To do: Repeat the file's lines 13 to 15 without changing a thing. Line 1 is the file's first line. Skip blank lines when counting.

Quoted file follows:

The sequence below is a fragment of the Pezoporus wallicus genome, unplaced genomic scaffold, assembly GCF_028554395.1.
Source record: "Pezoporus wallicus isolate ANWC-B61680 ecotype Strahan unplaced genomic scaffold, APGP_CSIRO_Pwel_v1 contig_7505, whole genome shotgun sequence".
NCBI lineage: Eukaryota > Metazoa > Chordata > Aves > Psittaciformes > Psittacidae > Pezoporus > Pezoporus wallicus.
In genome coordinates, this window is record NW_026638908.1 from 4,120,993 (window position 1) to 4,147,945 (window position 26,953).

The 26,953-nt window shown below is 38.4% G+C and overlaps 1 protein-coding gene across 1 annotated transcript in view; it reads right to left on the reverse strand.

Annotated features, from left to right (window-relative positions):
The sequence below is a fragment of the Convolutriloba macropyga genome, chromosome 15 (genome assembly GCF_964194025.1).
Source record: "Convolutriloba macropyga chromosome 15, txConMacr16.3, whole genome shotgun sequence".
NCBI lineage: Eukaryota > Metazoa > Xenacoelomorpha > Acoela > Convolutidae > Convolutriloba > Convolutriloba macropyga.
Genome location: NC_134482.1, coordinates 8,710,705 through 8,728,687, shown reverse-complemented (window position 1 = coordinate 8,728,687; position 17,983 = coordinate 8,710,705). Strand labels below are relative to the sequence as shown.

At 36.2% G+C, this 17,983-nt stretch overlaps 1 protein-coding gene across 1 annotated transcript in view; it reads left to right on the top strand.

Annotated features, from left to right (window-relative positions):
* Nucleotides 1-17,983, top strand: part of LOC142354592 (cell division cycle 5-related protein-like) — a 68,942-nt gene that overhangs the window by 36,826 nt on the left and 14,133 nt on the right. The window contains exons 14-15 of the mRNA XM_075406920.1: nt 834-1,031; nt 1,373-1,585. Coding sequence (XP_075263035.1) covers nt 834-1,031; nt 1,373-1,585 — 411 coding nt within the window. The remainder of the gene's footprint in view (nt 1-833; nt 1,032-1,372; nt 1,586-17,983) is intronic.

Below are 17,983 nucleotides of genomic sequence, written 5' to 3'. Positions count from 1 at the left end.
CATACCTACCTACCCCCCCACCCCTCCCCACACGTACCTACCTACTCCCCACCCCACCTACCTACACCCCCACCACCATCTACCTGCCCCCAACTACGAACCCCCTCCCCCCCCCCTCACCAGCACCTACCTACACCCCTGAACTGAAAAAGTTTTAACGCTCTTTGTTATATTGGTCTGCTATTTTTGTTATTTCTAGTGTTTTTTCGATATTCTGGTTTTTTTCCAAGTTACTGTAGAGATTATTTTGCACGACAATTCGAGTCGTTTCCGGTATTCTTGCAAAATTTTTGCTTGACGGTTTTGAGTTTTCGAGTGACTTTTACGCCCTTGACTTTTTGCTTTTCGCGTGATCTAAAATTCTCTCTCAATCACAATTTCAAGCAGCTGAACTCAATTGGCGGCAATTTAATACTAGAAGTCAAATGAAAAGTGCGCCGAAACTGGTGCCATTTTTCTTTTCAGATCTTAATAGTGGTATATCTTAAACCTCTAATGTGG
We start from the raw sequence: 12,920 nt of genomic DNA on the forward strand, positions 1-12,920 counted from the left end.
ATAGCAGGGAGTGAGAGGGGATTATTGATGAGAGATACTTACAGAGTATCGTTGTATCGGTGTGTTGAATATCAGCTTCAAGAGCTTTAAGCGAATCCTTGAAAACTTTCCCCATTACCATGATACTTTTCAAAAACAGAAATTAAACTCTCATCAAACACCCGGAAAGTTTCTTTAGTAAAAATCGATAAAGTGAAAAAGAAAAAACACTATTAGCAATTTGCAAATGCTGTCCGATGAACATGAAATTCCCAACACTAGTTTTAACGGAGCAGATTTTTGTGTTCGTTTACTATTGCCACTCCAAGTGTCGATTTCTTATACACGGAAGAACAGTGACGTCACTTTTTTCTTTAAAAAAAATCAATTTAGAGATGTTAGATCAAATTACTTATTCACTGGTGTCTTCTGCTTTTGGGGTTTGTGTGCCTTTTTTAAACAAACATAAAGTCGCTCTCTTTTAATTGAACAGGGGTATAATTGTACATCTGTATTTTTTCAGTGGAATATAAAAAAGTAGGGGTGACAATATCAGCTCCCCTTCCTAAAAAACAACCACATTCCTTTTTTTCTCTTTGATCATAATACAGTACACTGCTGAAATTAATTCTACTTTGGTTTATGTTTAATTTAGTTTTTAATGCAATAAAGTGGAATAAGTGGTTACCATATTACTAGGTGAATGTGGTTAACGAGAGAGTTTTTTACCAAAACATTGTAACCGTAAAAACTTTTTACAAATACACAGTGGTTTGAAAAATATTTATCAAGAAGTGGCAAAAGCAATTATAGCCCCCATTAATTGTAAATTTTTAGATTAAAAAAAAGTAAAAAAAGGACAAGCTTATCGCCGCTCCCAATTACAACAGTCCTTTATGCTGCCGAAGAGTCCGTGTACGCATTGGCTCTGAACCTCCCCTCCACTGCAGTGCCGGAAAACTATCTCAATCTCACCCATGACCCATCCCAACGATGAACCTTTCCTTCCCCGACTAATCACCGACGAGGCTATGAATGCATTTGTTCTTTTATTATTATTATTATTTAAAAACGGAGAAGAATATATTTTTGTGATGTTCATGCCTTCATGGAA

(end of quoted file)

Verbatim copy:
* Nucleotides 1-17,983, top strand: part of LOC142354592 (cell division cycle 5-related protein-like) — a 68,942-nt gene that overhangs the window by 36,826 nt on the left and 14,133 nt on the right. The window contains exons 14-15 of the mRNA XM_075406920.1: nt 834-1,031; nt 1,373-1,585. Coding sequence (XP_075263035.1) covers nt 834-1,031; nt 1,373-1,585 — 411 coding nt within the window. The remainder of the gene's footprint in view (nt 1-833; nt 1,032-1,372; nt 1,586-17,983) is intronic.

Below are 17,983 nucleotides of genomic sequence, written 5' to 3'. Positions count from 1 at the left end.
CATACCTACCTACCCCCCCACCCCTCCCCACACGTACCTACCTACTCCCCACCCCACCTACCTACACCCCCACCACCATCTACCTGCCCCCAACTACGAACCCCCTCCCCCCCCCCTCACCAGCACCTACCTACACCCCTGAACTGAAAAAGTTTTAACGCTCTTTGTTATATTGGTCTGCTATTTTTGTTATTTCTAGTGTTTTTTCGATATTCTGGTTTTTTTCCAAGTTACTGTAGAGATTATTTTGCACGACAATTCGAGTCGTTTCCGGTATTCTTGCAAAATTTTTGCTTGACGGTTTTGAGTTTTCGAGTGACTTTTACGCCCTTGACTTTTTGCTTTTCGCGTGATCTAAAATTCTCTCTCAATCACAATTTCAAGCAGCTGAACTCAATTGGCGGCAATTTAATACTAGAAGTCAAATGAAAAGTGCGCCGAAACTGGTGCCATTTTTCTTTTCAGATCTTAATAGTGGTATATCTTAAACCTCTAATGTGG